Assisted living and nursing homes occupancy is on the rise, but memory care communities are seeing declining occupancy, according to the latest NIC Executive Survey Insights report released Thursday.
According to data from the Wave 36 survey, almost two-thirds of organizations (61%) with assisted living units reported increases in occupancy from prior surveys, and almost half (47%) of organizations with skilled nursing beds saw recent improvement. Approximately one-third (32%) of organizations with memory care units, however, noted declining occupancy — down from 50% in Waves 35 and 33 (48% and 55%, respectively). Independent living organizations reported that occupancy increases declined over the past four survey waves, from roughly 60% to about 40%.
Close to half (47%) of the survey respondents said they are offering rent concessions to new residents to help drive occupancy. Of those offering rent concessions, three-fourths are offering discounts (76%) and more than two-thirds are offering free rent for a specific amount of time (69%).
About half of the respondents said they expect their organization’s occupancy to return to pre-pandemic levels in 2022 (52% down from 73% in Wave 33); just more than one-third now believe it will recover by 2023 (38% up from 8% in Wave 33).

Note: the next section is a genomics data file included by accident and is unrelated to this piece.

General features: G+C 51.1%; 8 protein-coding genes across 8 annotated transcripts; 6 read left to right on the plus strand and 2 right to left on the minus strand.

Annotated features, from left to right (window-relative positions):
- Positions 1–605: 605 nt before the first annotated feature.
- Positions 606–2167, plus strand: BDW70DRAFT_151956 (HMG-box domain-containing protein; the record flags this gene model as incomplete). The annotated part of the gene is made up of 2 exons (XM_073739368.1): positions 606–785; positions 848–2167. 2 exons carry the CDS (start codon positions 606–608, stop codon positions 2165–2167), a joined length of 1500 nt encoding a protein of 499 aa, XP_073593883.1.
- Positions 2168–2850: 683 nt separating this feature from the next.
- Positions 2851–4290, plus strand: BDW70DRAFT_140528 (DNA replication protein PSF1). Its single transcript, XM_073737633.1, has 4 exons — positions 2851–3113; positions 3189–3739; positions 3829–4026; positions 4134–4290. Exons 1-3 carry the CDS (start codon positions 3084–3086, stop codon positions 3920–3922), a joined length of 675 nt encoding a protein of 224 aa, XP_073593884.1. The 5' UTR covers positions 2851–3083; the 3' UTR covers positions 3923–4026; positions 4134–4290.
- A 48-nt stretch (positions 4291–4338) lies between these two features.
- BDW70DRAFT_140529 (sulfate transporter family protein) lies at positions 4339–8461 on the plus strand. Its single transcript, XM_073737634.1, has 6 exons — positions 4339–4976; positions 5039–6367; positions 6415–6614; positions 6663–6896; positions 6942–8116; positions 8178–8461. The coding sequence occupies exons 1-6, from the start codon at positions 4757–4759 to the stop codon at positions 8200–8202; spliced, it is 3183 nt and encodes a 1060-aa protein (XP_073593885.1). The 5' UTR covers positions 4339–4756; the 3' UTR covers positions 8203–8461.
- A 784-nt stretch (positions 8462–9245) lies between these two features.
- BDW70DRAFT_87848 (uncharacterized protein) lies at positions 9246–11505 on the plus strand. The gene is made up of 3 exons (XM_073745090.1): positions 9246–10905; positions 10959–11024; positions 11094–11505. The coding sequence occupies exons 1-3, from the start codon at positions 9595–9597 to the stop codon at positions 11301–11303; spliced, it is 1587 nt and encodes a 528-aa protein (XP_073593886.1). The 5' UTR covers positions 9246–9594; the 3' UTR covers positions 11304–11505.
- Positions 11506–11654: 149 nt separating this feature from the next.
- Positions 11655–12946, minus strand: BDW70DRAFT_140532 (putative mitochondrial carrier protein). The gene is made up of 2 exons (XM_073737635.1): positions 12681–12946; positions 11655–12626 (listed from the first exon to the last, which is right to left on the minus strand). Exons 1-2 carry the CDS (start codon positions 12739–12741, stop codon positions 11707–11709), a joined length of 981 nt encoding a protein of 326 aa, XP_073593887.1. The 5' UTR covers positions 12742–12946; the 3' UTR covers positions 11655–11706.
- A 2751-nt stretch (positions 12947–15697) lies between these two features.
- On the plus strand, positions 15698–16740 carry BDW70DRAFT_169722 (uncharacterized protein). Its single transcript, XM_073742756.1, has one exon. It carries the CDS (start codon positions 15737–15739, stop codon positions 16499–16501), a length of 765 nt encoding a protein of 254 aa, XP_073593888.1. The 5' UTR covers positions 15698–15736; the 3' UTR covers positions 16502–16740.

Staffing shortages continue to plague senior living and care operators. In the most recent NIC survey, four out of five respondents with multiple sites (83%) reported staff shortages in more than half of their properties, up from about a half (46%) in the Wave 24 survey reported in March.
According to data collected between March 22, 2021 and Jan. 9, 2022, 97% to 100% of survey respondents have stated that they are backfilling staffing shortages with overtime hours. An increasing number (89%) now say that they are using agency or temporary staff to fill positions, an amount up from 77% in the prior survey. In Wave 36, one-fourth of respondents indicated that their use of agency or temporary staff increased more than 75% in 2021.
More respondents said they are optimistic about their organization’s operating margins. In Wave 36, more than half of the respondents (52%) said they anticipate that their operating margins will increase, which is up from 35% back in September. Thirty-two percent of respondents said they expect margins to increase 1% to 5%, “and a growing share of organizations anticipate growth between 6% and 10%,” according to the report.
The Wave 36 survey includes responses from owners and executives of 66 senior housing and skilled nursing operators received between Dec. 6 and Jan. 9.